Kevin Lutz, MD, FACP
Sep 1 2022

Just when it felt like maybe we were getting a handle on the COVID-19 situation, another virus has become a global health issue.


Monkeypox is not contracted from monkeys. “Pox” refers to viruses which cause pimple-like rashes that can become pus filled and leave scars after healing. And monkeypox is not the same as chickenpox. It is more similar to smallpox. Smallpox was eradicated in the 1980’s due to successful global vaccination programs. 

Until now, monkeypox cases came from contact with infected rodents like squirrels, mice, and rats. The current outbreak is spreading via human-to-human contact, with most cases in the United States linked to sexual contact among men having sex with other men. The virus can also spread through non-sexual contact via contact with infectious lesions. The World Health Organization (WHO) reports people can also be infected by respiratory droplets from infected carriers (this should sound familiar after 2½ years of the COVID-19 pandemic). Monkeypox can also be spread by touching personal items (clothing, bed sheets, towels, etc.) that previously touched the infectious rash of an infected person.  People who do not have symptoms cannot spread monkeypox. Staying up-to-date with monkeypox prevalence in your area is important. You can track monkeypox cases on the CDC website.

Symptoms of monkeypox are the same symptoms associated with most viral infections: fever, headaches, muscle aches and low energy. The characteristic rash resembles firm pimples and pus-filled blisters. It can develop all over the body, including face, feet, hands, genitals and inside the mouth. Some patients only develop the rash without other symptoms. The rash typically lasts 2 – 4 weeks and may heal with scarring. While treatment is available for monkeypox, supplies have been limited. The recommended treatment is the antiviral pill tecovirimat (brand name Tpoxx) taken for 2 weeks.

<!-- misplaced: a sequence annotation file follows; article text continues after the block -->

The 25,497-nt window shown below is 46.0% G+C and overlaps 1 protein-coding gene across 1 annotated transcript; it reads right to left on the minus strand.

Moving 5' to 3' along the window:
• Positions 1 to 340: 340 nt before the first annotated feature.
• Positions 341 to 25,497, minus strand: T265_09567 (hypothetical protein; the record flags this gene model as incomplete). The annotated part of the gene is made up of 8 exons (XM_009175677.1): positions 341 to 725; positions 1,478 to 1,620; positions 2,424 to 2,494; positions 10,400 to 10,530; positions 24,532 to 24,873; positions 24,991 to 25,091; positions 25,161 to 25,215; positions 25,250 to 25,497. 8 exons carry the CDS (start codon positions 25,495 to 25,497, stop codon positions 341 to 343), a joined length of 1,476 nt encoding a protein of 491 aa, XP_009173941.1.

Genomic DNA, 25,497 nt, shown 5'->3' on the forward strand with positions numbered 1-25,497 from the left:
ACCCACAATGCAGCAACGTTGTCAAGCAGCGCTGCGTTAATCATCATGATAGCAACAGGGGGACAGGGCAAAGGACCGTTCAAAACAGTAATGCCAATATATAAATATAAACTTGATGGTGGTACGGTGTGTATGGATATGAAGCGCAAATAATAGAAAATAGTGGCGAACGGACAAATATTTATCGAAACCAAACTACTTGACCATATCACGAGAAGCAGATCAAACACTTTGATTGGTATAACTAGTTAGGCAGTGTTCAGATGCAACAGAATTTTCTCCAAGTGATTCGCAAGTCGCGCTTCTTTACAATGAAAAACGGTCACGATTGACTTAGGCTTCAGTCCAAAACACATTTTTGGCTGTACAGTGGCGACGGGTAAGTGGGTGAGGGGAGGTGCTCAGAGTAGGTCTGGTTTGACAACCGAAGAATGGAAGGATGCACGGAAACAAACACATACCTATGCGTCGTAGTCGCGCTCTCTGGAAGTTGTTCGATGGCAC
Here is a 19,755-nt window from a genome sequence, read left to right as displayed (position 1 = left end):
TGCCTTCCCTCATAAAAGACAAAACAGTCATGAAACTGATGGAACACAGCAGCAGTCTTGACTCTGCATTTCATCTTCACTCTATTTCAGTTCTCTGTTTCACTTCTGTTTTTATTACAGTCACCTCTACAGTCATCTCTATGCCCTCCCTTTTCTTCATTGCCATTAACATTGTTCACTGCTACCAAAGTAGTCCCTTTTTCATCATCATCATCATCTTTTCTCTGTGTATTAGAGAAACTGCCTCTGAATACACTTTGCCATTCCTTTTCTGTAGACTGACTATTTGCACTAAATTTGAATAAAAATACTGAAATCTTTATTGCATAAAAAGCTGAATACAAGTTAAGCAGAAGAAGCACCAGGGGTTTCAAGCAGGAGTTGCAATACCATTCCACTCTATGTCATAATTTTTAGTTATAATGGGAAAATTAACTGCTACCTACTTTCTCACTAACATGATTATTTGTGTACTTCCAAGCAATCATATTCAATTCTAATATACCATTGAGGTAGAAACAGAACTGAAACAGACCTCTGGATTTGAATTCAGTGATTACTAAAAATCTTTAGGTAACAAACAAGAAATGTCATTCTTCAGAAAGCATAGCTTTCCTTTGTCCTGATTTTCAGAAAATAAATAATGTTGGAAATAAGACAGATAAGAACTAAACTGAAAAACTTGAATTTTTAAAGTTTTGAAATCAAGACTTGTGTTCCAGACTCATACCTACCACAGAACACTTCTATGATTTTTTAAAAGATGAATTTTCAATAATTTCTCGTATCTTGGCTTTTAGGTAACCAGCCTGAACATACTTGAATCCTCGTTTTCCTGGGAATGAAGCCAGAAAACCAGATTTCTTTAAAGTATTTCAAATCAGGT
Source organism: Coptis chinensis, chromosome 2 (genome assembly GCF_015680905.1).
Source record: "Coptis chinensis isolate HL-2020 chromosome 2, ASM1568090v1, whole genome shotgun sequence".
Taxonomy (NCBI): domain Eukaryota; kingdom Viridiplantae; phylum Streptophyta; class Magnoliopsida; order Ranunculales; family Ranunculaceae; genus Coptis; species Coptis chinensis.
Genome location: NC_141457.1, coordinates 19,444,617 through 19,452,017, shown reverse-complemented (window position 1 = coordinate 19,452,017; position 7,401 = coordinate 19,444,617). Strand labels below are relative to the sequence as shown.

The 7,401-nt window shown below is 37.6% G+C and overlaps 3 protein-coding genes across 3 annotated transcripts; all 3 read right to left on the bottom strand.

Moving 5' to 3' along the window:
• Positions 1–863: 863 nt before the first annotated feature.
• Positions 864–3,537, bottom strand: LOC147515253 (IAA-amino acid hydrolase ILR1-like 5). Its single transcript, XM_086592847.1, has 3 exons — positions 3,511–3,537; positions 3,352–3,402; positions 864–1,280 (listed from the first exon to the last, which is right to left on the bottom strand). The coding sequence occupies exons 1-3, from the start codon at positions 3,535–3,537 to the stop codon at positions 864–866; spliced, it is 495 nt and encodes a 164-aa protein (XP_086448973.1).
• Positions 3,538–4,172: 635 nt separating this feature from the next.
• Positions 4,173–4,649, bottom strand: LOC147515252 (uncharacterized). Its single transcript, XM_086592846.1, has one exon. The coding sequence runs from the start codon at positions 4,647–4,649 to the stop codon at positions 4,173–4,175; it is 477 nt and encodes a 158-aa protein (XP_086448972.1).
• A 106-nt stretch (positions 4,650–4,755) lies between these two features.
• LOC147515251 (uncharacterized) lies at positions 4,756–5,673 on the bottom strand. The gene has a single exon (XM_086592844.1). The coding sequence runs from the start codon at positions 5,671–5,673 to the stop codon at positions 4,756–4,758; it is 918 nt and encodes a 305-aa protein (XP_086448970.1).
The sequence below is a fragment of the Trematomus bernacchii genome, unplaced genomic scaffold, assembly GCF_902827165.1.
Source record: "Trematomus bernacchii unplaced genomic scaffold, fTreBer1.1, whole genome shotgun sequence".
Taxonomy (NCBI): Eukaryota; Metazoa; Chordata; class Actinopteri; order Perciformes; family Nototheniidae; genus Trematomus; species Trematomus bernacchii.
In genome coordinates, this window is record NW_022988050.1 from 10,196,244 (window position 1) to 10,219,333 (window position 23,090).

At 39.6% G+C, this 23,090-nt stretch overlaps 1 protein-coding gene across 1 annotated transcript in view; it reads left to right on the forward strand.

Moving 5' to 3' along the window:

If you develop symptoms with a rash or believe you have been exposed, the most important first step is to isolate yourself to prevent the spread of the virus. The WHO recommends isolating yourself for 3 weeks if you have been exposed or are awaiting test results. Testing is available in Denver at both Quest and Labcorp. 

Fortunately, over 90% of patients with monkeypox will survive. Life-threatening complications include pneumonia and other respiratory problems. People at high risk include children, individuals with compromised immune systems, and those who are pregnant or breastfeeding. 

Experts reports that previous smallpox vaccination is 85% effective in preventing monkeypox infection. In the U.S., 2 types of smallpox vaccines are available to fight monkeypox. The CDC recommends those who have been exposed to monkeypox and have not had a smallpox vaccine within three years should get one within four days of exposure and no later than two weeks to reduce symptoms. Mass vaccination and pre-exposure vaccination for the majority of people is not recommended at this time. 

The World Health Organization has an excellent webpage on monkeypox